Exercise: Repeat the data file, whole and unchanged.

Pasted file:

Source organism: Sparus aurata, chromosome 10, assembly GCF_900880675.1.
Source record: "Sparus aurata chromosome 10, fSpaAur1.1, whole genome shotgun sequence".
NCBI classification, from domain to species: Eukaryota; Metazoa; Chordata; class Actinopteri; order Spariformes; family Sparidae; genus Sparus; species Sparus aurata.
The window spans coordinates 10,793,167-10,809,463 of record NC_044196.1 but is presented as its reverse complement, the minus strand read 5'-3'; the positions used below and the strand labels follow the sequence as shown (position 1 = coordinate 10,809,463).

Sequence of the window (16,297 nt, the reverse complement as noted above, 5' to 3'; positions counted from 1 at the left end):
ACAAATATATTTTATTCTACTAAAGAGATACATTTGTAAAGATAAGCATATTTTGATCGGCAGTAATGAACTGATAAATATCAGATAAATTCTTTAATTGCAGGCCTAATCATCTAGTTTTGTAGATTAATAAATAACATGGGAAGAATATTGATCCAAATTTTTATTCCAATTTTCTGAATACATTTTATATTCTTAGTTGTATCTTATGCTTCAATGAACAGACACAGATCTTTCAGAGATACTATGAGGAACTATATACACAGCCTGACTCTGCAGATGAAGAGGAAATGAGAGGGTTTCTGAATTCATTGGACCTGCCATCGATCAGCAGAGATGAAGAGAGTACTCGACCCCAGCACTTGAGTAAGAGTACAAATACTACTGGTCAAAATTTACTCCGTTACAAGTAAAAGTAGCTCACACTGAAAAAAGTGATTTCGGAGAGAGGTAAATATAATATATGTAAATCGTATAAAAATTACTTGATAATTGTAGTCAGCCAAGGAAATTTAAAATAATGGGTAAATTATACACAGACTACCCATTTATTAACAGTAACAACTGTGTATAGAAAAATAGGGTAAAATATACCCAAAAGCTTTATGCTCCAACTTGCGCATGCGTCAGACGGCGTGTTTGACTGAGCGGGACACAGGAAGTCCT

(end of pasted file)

Source organism: Sparus aurata, chromosome 10, assembly GCF_900880675.1.
Source record: "Sparus aurata chromosome 10, fSpaAur1.1, whole genome shotgun sequence".
NCBI classification, from domain to species: Eukaryota; Metazoa; Chordata; class Actinopteri; order Spariformes; family Sparidae; genus Sparus; species Sparus aurata.
The window spans coordinates 10,793,167-10,809,463 of record NC_044196.1 but is presented as its reverse complement, the minus strand read 5'-3'; the positions used below and the strand labels follow the sequence as shown (position 1 = coordinate 10,809,463).

Sequence of the window (16,297 nt, the reverse complement as noted above, 5' to 3'; positions counted from 1 at the left end):
ACAAATATATTTTATTCTACTAAAGAGATACATTTGTAAAGATAAGCATATTTTGATCGGCAGTAATGAACTGATAAATATCAGATAAATTCTTTAATTGCAGGCCTAATCATCTAGTTTTGTAGATTAATAAATAACATGGGAAGAATATTGATCCAAATTTTTATTCCAATTTTCTGAATACATTTTATATTCTTAGTTGTATCTTATGCTTCAATGAACAGACACAGATCTTTCAGAGATACTATGAGGAACTATATACACAGCCTGACTCTGCAGATGAAGAGGAAATGAGAGGGTTTCTGAATTCATTGGACCTGCCATCGATCAGCAGAGATGAAGAGAGTACTCGACCCCAGCACTTGAGTAAGAGTACAAATACTACTGGTCAAAATTTACTCCGTTACAAGTAAAAGTAGCTCACACTGAAAAAAGTGATTTCGGAGAGAGGTAAATATAATATATGTAAATCGTATAAAAATTACTTGATAATTGTAGTCAGCCAAGGAAATTTAAAATAATGGGTAAATTATACACAGACTACCCATTTATTAACAGTAACAACTGTGTATAGAAAAATAGGGTAAAATATACCCAAAAGCTTTATGCTCCAACTTGCGCATGCGTCAGACGGCGTGTTTGACTGAGCGGGACACAGGAAGTCCT